The opening lines of Less Than Zero by Brett Easton Ellis convey numerous bits of seemingly casual information, all of which are meticulously designed to intrigue us. We understand that the wealthy young male protagonist is from Los Angeles and is being picked up from the airport by Blair, a friend of his, who enjoys recreational drugs. We don't know why the narrator is coming back to town, but it may have something to do with Muriel, a girl known to both he and Blair, and who may be anorexic. The passage seems to lead us to this one question: who is Muriel and what is she to the protagonist and to Blair? But even before we get to this question, there are minor queries about the narrator's trip that intrigue us. What did happen with the drunk couple sitting across from him on the plane? Why does he have mud on his jeans? Where did his travels begin? How did he stain his shirt and tear the neck of his vest? Does it have anything to do with the drunk couple? And to top it all off, Blair utters “People are afraid to merge on freeways in Los Angeles.” under her breath to the narrator. And inside his head, and ours, it becomes a riddle. What is it? An existential metaphor? An annoying enigma that defies meaning? A coded message from a friend? The narrator's curiosity mirrors ours, and this helps us to identify with him. We want to know more. We want to read on. We are hooked.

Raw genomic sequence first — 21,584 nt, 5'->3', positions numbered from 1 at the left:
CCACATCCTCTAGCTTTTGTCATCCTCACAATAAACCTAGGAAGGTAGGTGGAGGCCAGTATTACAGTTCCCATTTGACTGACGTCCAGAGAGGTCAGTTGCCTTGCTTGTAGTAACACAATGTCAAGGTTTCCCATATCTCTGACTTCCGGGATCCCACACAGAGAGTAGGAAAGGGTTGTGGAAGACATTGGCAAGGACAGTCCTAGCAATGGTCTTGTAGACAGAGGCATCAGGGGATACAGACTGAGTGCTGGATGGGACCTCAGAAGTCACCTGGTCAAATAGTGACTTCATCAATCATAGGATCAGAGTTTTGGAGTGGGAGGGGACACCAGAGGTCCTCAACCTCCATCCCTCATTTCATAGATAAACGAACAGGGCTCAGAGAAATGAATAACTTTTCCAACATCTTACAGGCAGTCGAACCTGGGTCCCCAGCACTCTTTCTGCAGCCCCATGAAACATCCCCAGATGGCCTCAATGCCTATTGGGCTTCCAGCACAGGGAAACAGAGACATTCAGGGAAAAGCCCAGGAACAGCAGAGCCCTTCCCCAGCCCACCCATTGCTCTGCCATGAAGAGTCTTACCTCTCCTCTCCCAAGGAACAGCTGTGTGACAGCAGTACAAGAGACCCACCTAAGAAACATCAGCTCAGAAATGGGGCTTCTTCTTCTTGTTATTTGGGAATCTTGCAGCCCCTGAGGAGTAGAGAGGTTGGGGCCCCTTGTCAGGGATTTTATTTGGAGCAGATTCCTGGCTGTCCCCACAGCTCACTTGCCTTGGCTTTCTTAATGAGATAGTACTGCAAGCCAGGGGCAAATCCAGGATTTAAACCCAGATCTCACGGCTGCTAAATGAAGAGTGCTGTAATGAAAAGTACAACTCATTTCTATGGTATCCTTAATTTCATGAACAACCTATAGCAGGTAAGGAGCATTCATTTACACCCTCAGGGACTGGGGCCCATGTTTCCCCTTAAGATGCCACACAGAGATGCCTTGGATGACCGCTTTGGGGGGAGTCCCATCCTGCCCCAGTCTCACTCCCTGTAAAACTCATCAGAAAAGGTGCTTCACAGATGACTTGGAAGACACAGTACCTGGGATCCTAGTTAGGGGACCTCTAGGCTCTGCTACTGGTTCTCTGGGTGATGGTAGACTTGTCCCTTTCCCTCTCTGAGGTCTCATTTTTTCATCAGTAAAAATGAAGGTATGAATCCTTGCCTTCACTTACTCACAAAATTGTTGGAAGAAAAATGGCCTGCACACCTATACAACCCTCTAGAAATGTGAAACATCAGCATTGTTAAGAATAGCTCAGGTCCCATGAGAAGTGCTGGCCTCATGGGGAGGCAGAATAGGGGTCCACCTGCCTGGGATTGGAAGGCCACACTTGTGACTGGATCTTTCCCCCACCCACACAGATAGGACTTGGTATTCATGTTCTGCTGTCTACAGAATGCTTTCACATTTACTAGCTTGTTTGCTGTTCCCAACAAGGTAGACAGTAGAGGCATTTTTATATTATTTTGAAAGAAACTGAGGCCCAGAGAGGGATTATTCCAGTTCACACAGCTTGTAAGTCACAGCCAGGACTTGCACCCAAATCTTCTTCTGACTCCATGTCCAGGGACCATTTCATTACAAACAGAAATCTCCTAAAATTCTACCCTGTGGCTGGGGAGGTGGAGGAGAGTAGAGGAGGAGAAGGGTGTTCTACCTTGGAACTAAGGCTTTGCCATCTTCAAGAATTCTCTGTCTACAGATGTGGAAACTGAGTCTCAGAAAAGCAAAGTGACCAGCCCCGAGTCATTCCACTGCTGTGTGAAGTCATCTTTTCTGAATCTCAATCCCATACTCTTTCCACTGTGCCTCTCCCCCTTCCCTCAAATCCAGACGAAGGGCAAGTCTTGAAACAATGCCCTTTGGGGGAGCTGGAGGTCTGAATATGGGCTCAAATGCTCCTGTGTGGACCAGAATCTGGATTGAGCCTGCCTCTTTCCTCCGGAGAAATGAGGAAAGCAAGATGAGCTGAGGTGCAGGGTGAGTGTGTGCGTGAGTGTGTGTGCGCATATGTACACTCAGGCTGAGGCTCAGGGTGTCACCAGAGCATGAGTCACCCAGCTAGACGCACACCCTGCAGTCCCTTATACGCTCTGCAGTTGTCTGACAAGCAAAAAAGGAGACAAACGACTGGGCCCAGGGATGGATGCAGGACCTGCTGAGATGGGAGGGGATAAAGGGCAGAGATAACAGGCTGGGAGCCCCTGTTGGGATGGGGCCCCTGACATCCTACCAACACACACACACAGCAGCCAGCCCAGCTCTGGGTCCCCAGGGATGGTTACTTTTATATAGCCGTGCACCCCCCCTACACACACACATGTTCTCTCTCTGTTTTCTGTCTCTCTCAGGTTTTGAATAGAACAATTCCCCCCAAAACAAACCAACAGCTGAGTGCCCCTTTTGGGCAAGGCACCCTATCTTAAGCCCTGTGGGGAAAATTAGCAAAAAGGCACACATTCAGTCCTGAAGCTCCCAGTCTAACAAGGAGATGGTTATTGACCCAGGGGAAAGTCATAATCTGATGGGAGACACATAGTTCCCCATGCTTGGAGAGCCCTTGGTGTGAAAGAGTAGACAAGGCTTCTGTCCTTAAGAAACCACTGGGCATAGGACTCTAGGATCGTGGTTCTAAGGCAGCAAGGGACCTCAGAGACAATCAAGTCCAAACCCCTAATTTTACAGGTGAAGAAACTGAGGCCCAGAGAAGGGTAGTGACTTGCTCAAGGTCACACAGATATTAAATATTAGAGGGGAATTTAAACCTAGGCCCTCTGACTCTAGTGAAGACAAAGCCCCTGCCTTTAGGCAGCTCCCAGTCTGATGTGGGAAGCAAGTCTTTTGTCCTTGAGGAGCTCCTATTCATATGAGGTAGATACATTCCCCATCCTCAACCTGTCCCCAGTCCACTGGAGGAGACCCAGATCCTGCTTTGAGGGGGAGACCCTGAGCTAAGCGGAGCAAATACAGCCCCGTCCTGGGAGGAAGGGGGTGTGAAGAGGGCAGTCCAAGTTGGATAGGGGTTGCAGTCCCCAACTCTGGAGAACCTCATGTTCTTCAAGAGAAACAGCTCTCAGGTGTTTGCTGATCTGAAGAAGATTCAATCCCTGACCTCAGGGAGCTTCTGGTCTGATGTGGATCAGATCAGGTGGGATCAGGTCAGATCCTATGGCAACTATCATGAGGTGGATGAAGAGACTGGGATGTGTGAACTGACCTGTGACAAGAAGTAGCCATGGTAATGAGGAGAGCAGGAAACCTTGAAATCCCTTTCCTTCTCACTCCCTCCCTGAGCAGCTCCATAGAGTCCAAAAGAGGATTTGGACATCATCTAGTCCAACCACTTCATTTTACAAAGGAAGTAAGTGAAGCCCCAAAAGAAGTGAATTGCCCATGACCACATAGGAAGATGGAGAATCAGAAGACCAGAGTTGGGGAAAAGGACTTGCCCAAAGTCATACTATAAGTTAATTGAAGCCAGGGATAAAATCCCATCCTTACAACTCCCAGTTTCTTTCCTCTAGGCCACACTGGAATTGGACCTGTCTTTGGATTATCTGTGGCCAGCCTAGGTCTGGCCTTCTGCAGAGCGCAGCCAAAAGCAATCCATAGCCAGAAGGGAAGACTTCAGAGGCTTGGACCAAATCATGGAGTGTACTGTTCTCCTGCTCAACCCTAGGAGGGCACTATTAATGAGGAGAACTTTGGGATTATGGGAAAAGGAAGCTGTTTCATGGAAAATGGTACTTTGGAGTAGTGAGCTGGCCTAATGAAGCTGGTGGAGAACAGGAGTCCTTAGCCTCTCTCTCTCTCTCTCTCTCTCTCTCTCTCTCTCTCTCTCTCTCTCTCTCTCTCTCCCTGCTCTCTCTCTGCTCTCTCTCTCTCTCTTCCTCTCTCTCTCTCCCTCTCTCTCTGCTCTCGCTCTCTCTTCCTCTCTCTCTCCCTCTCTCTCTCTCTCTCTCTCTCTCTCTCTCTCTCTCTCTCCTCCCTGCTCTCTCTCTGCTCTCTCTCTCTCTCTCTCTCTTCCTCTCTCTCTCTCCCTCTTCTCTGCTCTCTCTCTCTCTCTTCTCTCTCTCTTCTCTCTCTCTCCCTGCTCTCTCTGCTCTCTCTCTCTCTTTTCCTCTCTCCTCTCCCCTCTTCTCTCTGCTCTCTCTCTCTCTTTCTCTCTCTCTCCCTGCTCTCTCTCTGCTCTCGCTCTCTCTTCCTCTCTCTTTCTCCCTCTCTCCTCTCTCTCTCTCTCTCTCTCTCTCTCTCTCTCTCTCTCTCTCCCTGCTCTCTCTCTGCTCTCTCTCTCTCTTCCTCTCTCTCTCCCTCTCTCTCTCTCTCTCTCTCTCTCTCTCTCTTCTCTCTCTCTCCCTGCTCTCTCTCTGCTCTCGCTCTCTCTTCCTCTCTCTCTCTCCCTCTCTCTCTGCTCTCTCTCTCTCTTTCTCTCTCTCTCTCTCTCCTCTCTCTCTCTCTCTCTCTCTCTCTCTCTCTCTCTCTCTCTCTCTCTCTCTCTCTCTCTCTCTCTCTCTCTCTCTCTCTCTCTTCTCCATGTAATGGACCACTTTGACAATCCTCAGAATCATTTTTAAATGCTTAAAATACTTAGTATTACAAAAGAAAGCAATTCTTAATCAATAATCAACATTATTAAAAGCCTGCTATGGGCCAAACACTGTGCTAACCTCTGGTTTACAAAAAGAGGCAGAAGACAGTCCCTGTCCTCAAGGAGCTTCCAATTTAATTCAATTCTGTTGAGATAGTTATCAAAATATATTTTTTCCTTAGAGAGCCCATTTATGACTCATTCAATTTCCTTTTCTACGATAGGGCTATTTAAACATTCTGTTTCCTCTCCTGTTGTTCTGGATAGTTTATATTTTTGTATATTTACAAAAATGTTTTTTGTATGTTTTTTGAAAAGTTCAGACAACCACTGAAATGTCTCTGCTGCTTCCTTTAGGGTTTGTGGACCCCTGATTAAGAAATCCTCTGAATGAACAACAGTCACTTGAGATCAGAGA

"People are afraid to merge on freeways in Los Angeles. This is the first thing I hear when I come back to the city. Blair picks me up from LAX and mutters this under her breath as her car drives up on the ramp. She says, “People are afraid to merge on freeways in Los Angeles.” Though that sentence shouldn’t bother me, it stays in my mind for an uncomfortably long time. Nothing else seems to matter. Not the fact that I’m eighteen and it’s December and the ride on the plane had been rough and the couple from Santa Barbara, who were sitting across from me in first class, had gotten pretty drunk. Not the mud that spattered the legs of my jeans, which felt kind of cold and loose, earlier that day at an airport in New Hampshire. Not the stain on the arm of the wrinkled, damp shirt I wear, a shirt which had looked fresh and clean this morning. Not the tear on the neck of my grey argyle vest, which seems vaguely more eastern than before, especially next to Blair’s clean tight jeans and her pale-blue T-shirt. All of this seems irrelevant next to that one sentence. It seems easier to hear that people are afraid to merge rather than “I’m pretty sure Muriel is anorexic” or the singer on the radio crying out about magnetic waves. Nothing else seems to matter to me but those ten words. Not the warm winds, which seem to propel the car down the empty asphalt freeway, or the faded smell of marijuana which still faintly permeates Blair’s car."